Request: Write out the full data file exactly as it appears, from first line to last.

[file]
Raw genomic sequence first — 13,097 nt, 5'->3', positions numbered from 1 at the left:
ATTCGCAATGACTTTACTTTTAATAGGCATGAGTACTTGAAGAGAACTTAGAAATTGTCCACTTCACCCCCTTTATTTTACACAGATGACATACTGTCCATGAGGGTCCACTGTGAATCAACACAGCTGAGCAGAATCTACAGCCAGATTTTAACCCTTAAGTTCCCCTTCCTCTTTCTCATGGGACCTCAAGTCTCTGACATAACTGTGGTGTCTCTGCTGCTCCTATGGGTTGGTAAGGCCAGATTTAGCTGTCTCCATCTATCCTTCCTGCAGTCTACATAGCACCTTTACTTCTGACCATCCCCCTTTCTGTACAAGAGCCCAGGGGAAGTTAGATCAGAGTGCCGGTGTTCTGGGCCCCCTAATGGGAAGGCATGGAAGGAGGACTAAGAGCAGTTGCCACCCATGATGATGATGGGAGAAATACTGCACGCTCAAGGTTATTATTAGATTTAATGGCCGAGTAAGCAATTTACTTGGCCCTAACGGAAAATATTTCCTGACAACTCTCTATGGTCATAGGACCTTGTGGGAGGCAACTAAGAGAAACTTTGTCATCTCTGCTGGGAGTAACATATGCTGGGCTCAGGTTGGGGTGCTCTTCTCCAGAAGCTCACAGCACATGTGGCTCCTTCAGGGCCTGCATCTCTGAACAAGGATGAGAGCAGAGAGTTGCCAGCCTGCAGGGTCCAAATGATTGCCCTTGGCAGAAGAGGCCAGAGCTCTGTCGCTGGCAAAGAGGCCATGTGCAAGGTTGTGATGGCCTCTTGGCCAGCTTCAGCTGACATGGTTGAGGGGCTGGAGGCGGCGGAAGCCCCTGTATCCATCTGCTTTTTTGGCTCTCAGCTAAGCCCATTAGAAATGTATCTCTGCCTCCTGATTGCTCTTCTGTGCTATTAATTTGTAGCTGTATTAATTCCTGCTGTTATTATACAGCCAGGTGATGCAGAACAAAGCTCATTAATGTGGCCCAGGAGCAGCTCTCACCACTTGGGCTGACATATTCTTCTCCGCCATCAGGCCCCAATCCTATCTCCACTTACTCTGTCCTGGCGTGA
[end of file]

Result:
Raw genomic sequence first — 13,097 nt, 5'->3', positions numbered from 1 at the left:
ATTCGCAATGACTTTACTTTTAATAGGCATGAGTACTTGAAGAGAACTTAGAAATTGTCCACTTCACCCCCTTTATTTTACACAGATGACATACTGTCCATGAGGGTCCACTGTGAATCAACACAGCTGAGCAGAATCTACAGCCAGATTTTAACCCTTAAGTTCCCCTTCCTCTTTCTCATGGGACCTCAAGTCTCTGACATAACTGTGGTGTCTCTGCTGCTCCTATGGGTTGGTAAGGCCAGATTTAGCTGTCTCCATCTATCCTTCCTGCAGTCTACATAGCACCTTTACTTCTGACCATCCCCCTTTCTGTACAAGAGCCCAGGGGAAGTTAGATCAGAGTGCCGGTGTTCTGGGCCCCCTAATGGGAAGGCATGGAAGGAGGACTAAGAGCAGTTGCCACCCATGATGATGATGGGAGAAATACTGCACGCTCAAGGTTATTATTAGATTTAATGGCCGAGTAAGCAATTTACTTGGCCCTAACGGAAAATATTTCCTGACAACTCTCTATGGTCATAGGACCTTGTGGGAGGCAACTAAGAGAAACTTTGTCATCTCTGCTGGGAGTAACATATGCTGGGCTCAGGTTGGGGTGCTCTTCTCCAGAAGCTCACAGCACATGTGGCTCCTTCAGGGCCTGCATCTCTGAACAAGGATGAGAGCAGAGAGTTGCCAGCCTGCAGGGTCCAAATGATTGCCCTTGGCAGAAGAGGCCAGAGCTCTGTCGCTGGCAAAGAGGCCATGTGCAAGGTTGTGATGGCCTCTTGGCCAGCTTCAGCTGACATGGTTGAGGGGCTGGAGGCGGCGGAAGCCCCTGTATCCATCTGCTTTTTTGGCTCTCAGCTAAGCCCATTAGAAATGTATCTCTGCCTCCTGATTGCTCTTCTGTGCTATTAATTTGTAGCTGTATTAATTCCTGCTGTTATTATACAGCCAGGTGATGCAGAACAAAGCTCATTAATGTGGCCCAGGAGCAGCTCTCACCACTTGGGCTGACATATTCTTCTCCGCCATCAGGCCCCAATCCTATCTCCACTTACTCTGTCCTGGCGTGA